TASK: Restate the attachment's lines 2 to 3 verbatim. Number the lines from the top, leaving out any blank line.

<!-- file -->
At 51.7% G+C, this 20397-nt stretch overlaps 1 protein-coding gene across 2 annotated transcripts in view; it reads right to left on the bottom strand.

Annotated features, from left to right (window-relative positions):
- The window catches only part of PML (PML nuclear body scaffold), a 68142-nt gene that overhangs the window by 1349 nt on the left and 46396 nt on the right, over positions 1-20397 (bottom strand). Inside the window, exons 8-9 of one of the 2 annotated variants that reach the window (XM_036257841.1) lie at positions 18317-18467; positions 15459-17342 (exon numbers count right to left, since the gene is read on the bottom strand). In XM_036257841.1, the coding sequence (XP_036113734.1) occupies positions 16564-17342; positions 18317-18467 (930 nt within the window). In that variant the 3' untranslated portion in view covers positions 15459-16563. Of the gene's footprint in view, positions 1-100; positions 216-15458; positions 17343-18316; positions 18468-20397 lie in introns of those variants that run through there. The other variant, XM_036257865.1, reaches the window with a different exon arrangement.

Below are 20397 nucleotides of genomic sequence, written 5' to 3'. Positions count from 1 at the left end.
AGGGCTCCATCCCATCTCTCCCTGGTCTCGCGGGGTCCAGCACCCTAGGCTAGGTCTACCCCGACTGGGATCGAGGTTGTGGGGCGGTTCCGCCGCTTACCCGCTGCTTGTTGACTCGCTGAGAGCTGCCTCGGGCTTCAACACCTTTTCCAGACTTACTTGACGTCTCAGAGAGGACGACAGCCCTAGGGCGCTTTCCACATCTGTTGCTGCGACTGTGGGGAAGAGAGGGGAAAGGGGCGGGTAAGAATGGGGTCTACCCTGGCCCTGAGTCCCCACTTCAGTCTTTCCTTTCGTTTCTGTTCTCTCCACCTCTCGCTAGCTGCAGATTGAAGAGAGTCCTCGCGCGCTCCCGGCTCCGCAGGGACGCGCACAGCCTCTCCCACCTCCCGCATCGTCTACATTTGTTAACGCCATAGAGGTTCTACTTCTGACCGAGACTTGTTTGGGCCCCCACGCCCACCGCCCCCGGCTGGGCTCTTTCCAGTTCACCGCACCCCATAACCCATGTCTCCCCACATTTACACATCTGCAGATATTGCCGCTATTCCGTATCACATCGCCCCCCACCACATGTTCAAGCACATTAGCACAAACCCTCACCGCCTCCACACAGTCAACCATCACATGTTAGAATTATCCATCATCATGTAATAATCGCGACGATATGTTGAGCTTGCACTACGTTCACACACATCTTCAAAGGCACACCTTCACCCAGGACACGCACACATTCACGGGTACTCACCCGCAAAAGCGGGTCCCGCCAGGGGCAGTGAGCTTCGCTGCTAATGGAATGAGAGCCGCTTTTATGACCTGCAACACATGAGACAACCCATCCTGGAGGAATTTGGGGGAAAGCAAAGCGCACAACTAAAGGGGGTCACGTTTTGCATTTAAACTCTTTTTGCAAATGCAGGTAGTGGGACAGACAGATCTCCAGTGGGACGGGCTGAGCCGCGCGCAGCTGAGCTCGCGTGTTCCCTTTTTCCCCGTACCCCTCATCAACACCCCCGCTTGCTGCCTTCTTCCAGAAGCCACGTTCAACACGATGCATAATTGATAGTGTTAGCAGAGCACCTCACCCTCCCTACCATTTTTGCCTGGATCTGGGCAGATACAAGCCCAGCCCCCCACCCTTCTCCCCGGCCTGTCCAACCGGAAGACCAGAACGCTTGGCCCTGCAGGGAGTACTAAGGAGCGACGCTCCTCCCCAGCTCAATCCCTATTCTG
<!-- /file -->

Annotated features, from left to right (window-relative positions):
- The window catches only part of PML (PML nuclear body scaffold), a 68142-nt gene that overhangs the window by 1349 nt on the left and 46396 nt on the right, over positions 1-20397 (bottom strand). Inside the window, exons 8-9 of one of the 2 annotated variants that reach the window (XM_036257841.1) lie at positions 18317-18467; positions 15459-17342 (exon numbers count right to left, since the gene is read on the bottom strand). In XM_036257841.1, the coding sequence (XP_036113734.1) occupies positions 16564-17342; positions 18317-18467 (930 nt within the window). In that variant the 3' untranslated portion in view covers positions 15459-16563. Of the gene's footprint in view, positions 1-100; positions 216-15458; positions 17343-18316; positions 18468-20397 lie in introns of those variants that run through there. The other variant, XM_036257865.1, reaches the window with a different exon arrangement.